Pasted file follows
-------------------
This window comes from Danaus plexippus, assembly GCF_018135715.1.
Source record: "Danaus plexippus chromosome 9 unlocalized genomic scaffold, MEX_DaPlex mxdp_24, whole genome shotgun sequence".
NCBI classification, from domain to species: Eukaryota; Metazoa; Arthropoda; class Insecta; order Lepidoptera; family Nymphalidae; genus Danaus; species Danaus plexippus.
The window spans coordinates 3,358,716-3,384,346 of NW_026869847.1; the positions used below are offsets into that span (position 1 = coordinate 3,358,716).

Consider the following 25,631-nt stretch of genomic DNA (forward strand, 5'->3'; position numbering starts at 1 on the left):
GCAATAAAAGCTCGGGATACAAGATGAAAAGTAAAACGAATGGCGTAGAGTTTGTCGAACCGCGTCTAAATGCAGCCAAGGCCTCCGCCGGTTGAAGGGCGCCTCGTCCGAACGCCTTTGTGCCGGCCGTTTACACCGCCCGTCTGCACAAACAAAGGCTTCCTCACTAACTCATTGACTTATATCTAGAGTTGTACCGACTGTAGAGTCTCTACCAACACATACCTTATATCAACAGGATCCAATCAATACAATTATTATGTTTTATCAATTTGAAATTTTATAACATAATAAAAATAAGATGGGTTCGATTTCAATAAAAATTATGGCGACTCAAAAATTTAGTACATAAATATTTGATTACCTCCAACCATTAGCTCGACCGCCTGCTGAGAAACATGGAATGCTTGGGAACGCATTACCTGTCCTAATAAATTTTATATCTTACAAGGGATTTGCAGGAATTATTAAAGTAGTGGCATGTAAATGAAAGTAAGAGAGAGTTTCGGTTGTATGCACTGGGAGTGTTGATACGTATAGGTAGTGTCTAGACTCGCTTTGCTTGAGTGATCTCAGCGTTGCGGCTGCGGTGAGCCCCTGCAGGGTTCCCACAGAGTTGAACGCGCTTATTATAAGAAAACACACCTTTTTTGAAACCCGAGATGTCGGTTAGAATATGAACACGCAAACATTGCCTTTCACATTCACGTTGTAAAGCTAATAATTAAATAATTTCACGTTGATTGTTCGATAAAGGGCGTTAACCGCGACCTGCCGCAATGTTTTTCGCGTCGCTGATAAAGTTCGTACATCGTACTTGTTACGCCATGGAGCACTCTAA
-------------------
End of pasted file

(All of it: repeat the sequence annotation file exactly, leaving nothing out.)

This window comes from Danaus plexippus, assembly GCF_018135715.1.
Source record: "Danaus plexippus chromosome 9 unlocalized genomic scaffold, MEX_DaPlex mxdp_24, whole genome shotgun sequence".
NCBI classification, from domain to species: Eukaryota; Metazoa; Arthropoda; class Insecta; order Lepidoptera; family Nymphalidae; genus Danaus; species Danaus plexippus.
The window spans coordinates 3,358,716-3,384,346 of NW_026869847.1; the positions used below are offsets into that span (position 1 = coordinate 3,358,716).

Consider the following 25,631-nt stretch of genomic DNA (forward strand, 5'->3'; position numbering starts at 1 on the left):
GCAATAAAAGCTCGGGATACAAGATGAAAAGTAAAACGAATGGCGTAGAGTTTGTCGAACCGCGTCTAAATGCAGCCAAGGCCTCCGCCGGTTGAAGGGCGCCTCGTCCGAACGCCTTTGTGCCGGCCGTTTACACCGCCCGTCTGCACAAACAAAGGCTTCCTCACTAACTCATTGACTTATATCTAGAGTTGTACCGACTGTAGAGTCTCTACCAACACATACCTTATATCAACAGGATCCAATCAATACAATTATTATGTTTTATCAATTTGAAATTTTATAACATAATAAAAATAAGATGGGTTCGATTTCAATAAAAATTATGGCGACTCAAAAATTTAGTACATAAATATTTGATTACCTCCAACCATTAGCTCGACCGCCTGCTGAGAAACATGGAATGCTTGGGAACGCATTACCTGTCCTAATAAATTTTATATCTTACAAGGGATTTGCAGGAATTATTAAAGTAGTGGCATGTAAATGAAAGTAAGAGAGAGTTTCGGTTGTATGCACTGGGAGTGTTGATACGTATAGGTAGTGTCTAGACTCGCTTTGCTTGAGTGATCTCAGCGTTGCGGCTGCGGTGAGCCCCTGCAGGGTTCCCACAGAGTTGAACGCGCTTATTATAAGAAAACACACCTTTTTTGAAACCCGAGATGTCGGTTAGAATATGAACACGCAAACATTGCCTTTCACATTCACGTTGTAAAGCTAATAATTAAATAATTTCACGTTGATTGTTCGATAAAGGGCGTTAACCGCGACCTGCCGCAATGTTTTTCGCGTCGCTGATAAAGTTCGTACATCGTACTTGTTACGCCATGGAGCACTCTAA